Science of Sewn Embellishments: “Creating Couture Embellishment”, the Book

There have been countless books written on the art of embellishing a cloth surface or adding interest with “in-cloth” fabric manipulation.  I own a few, plus a few more stored on another shelf, and recently became the proud owner of Ellen Miller’s text-book size tome “Creating Couture Embellishment”.   The sheer size of the book distinguishes it from any other I’ve seen on this subject.

Images from the book used with kind permission from the author. Her website: . Use her contact page to find Ellen’s email and other contact information 🙂 .

On the left:  400 pages of embellishment instruction, including glossary, awesome list of resources, and index

Right away, the cover got my attention, as any book should.  The image of an artful neckline embellished with feathers is stunning! Inside, we see the full image of the feather-embellished top, and looks quite wearable. Is that a boa? Or a neck embellishment? I’ll let you guess.


I purchased mine from Amazon (this is not an affiliated mention). You can beg or borrow the book, too; or put it on your next birthday list.

Let’s explore some content without trampling over Ellen’s copyrights:

  • There is no book that I have seen, which covers all cloth embellishment possibilities, and this book doesn’t either.  However, it is thorough, and there’s a lot of content – so much that some text is printed in small type; remember that fact if you have aging eyes, like mine. Hey, do not let the small type deter you from checking out this book.


  • There’s abundant exploration about each technique, and some of it is full on science. In the Feather Embellishment chapter, the author begins exploring feather embellishment by going right to the source — the birds.  I loved nerding out on that chapter.
  • Flounces:  if you’d like to know why each undulation of the flounce (as opposed to a ruffle) shapes itself the way it does, it’s explained in the ruffles chapter. It has to do with the grainline of each part of the flounce.
  • Cartridge pleats: this section caught my eye because it shows you how to attach the completed cartridge pleats to another fabric section, once you’ve made the pleats section.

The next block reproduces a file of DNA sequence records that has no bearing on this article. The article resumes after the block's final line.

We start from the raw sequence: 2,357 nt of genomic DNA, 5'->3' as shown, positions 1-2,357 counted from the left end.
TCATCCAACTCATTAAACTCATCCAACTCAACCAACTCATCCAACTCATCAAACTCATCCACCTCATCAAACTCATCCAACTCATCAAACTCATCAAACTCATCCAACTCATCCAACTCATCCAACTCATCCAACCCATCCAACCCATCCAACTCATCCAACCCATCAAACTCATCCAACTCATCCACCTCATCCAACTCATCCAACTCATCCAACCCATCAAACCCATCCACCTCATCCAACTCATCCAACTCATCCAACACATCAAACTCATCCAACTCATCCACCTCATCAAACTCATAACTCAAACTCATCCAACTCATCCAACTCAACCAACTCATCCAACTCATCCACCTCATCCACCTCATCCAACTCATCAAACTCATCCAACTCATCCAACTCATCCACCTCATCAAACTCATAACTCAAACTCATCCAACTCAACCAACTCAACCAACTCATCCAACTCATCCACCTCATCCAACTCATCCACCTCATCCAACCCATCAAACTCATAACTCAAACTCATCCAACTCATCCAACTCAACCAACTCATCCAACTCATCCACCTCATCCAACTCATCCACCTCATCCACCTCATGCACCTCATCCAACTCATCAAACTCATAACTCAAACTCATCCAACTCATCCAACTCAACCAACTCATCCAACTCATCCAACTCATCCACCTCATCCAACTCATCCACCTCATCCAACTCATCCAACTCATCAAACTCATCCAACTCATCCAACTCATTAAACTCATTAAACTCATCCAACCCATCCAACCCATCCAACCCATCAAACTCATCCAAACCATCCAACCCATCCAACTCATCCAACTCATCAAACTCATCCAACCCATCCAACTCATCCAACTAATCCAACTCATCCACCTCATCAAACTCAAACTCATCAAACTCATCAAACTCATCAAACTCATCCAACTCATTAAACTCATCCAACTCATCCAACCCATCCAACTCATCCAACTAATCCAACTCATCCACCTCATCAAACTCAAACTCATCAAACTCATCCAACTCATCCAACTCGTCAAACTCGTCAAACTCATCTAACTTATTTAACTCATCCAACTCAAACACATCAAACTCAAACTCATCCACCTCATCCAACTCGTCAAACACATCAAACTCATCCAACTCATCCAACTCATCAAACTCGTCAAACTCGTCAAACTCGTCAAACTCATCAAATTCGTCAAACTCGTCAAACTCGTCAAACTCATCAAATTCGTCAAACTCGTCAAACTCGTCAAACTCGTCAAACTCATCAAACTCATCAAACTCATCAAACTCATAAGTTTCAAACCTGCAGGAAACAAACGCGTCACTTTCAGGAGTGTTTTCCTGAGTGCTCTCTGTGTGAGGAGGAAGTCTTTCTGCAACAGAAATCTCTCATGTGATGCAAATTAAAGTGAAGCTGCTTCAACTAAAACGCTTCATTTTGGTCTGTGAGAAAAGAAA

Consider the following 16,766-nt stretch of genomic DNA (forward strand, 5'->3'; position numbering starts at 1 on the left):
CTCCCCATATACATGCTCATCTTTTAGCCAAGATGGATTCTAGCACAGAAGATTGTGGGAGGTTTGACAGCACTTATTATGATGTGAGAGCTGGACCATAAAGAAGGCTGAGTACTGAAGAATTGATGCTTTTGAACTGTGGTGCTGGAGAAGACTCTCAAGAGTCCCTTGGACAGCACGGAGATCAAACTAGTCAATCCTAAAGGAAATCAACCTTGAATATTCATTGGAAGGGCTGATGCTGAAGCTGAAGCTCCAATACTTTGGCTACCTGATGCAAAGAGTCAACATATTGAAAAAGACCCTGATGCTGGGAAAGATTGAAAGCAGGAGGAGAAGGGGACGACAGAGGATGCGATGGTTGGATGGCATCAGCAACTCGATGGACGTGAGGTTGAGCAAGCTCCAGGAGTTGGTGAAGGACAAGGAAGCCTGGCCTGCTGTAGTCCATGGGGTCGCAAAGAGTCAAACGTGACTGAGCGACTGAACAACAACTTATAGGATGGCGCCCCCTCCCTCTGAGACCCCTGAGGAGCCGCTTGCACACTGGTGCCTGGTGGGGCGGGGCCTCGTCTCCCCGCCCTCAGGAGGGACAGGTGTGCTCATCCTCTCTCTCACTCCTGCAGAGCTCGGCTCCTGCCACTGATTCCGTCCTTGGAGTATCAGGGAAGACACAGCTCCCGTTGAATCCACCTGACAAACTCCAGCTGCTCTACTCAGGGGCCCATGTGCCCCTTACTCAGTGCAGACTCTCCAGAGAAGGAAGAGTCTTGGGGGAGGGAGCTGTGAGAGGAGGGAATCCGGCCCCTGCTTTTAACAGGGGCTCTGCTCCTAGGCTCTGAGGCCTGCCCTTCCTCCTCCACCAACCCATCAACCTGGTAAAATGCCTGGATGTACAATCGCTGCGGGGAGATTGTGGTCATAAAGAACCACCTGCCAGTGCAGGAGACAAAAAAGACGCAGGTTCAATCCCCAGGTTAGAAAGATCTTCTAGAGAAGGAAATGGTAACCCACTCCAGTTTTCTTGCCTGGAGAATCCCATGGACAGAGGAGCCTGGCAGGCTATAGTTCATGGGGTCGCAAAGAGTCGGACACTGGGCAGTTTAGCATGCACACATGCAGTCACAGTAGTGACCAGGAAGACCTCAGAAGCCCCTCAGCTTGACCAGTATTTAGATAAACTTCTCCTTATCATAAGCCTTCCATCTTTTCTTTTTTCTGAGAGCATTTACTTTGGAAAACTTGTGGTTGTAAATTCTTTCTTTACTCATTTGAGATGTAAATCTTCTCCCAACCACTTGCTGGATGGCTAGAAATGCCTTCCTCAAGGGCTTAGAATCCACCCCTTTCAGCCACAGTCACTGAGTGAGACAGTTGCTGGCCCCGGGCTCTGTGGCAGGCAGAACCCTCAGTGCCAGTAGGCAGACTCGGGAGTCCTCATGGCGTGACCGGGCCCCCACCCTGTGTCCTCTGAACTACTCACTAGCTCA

• Shisha embroidery is what I grew up wearing and using for home decor, but never learned to do. It is folk embroidery from Pakistan and adjoining regions of India.  Why learn it when it was a huge cottage industry there and was quite ubiquitious? Now, NOW I’m eager to learn some of my own ethnic-heirloom embroidery from Ellen Miller’s book.  This image below of shisha embroidery, is not in the book.  It’s a textile that was a gift to me from a brother-in-law in the 1970s who passed away at a very young age, almost immediately after gifting me with this.
Shisha Embroidery. Can you see the little mirrors in the center of each medallion?
  • Last but not least, I love the photographs before each chapter begins, so you can see what a possible finished garment would look like after you’re done – the photos are similar in look to a museum catalog. One of my favorites is the image of a completed striped top with applied lace trim; because I’m seeing myself in it.
stripes and lace
Love this use of lace trim!  Utterly chic instead of sticky sweet

There’s much, much more.  Of course, one book cannot cover every single embellishment technique in the universe!  There’s a lot to learn from this one, though. Maybe there’s a sequel being planned by the author??



6 thoughts on “Science of Sewn Embellishments: “Creating Couture Embellishment”, the Book

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